The publishing industry like every other industry is engaged in the business of turning out pap for the undiscerning, credulous masses while running a small side project of producing work of genuine artistic merit. I’d be surprised if 10% of books published in any given year were readable.
Look at the cover of the book you’re currently reading. Is it embossed? Is there a blurb from Stephen King on it? Do any of the review excerpts contain the words “rollicking” or “crackling”? Is there a presidential seal, detective’s badge, palm tree, swastika, swords, skyline, sniper scope, soft focus anything, or a big fat radio host on it? If so, do not take this book out in public or risk being sneered at by me or my ilk. Feel the shame.
I have here a few specific glaring examples of books and authors whose perusal brings shame not only upon you, gentle reader, but upon your family and ancestors.
I don’t want to seem insensitive, because if you’re reading James Patterson there’s a good chance you’re developmentally disabled and if so, good for you! Patterson is a great place to start before moving on to more challenging material like Dr. Seuss. If not, shame on you! Remember the Fried-egg-this-is-your-brain-on-drugs commercial? Your brain on James Patterson is an old cheese riddled with mealworms. Equivalent shame: getting pantsed on the playground in elementary school.
If you read and enjoy the work of Stephen King — if you have not been able to figure out after producing eleventy-jillion pages of the most pointlessly bloviated crap ever put to paper that he is the most screamingly untalented hack ever to lay waste to our precious forests, then shame on you. Stephen King is not, as some critics would attest, to literature as McDonald’s is to cuisine. Stephen King is to literature as General William Westmoreland was to Vietnam. Equivalent shame: farting loudly in elevator containing only you and an attractive stranger of the opposite sex.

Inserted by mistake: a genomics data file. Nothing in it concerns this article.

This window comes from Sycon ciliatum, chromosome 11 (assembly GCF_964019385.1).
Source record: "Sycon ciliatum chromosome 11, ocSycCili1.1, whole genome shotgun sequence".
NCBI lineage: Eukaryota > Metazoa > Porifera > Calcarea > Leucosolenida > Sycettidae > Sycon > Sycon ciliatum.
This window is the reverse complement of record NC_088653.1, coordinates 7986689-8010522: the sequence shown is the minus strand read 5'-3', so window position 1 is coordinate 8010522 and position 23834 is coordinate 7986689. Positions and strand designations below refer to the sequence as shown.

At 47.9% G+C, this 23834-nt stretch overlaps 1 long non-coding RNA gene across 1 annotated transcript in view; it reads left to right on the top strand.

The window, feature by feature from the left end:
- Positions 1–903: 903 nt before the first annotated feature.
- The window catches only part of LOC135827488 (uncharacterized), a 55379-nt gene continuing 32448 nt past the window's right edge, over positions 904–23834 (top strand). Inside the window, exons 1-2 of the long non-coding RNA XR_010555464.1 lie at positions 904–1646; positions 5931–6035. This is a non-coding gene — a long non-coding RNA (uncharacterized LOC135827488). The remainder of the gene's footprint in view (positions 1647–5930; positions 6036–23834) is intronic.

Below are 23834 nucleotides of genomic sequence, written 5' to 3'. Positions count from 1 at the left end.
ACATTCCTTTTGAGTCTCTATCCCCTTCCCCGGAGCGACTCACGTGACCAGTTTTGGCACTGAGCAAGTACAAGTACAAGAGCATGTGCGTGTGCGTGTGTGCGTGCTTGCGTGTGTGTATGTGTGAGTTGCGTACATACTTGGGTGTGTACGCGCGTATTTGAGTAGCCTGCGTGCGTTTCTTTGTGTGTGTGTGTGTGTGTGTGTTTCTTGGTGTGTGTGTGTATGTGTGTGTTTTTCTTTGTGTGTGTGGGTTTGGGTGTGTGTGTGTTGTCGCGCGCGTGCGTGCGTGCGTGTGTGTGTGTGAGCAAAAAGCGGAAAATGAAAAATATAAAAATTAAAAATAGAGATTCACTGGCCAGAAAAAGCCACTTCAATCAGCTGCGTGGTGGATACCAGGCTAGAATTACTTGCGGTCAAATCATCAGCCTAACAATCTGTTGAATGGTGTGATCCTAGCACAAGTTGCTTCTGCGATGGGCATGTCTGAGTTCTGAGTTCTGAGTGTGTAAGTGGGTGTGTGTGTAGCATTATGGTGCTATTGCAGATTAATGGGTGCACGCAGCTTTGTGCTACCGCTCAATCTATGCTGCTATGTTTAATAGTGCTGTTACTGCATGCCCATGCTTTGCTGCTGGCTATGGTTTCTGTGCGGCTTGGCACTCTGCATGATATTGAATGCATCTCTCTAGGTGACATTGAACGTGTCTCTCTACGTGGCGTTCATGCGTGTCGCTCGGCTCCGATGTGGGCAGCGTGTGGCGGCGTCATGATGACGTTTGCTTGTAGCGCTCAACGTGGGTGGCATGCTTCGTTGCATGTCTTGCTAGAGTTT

If you are an adult and read any Harry Potter — if you are a teenager — hell, if you are anything but a dim and an unimaginative ten-year old and reading Harry Potter, hang your head. If you are an adult enjoying Harry Potter and betraying that fact by referencing characters, jargon, incantations, and arcana from that sad and pathetic world in your everyday life, then — I’m sorry, but I really believe there is no hope for you. I don’t like to advocate suicide for anyone less than genocidal dictators, but perhaps it’s time you experience the heady joys of driving drunk. Retrieve stuck toast with a fork — that’s what they’re for, silly. Have unprotected sex with homeless people — their bodies are surprisingly trim and they’re very grateful. Engaging in this behavior has the threefold effect of making you a more interesting person, potentially absolving you of your accrude shame and gives the rest of us a real shot at never having to listen to you again. Equivalent Shame: having your Nobel Prize stripped for plagiarism.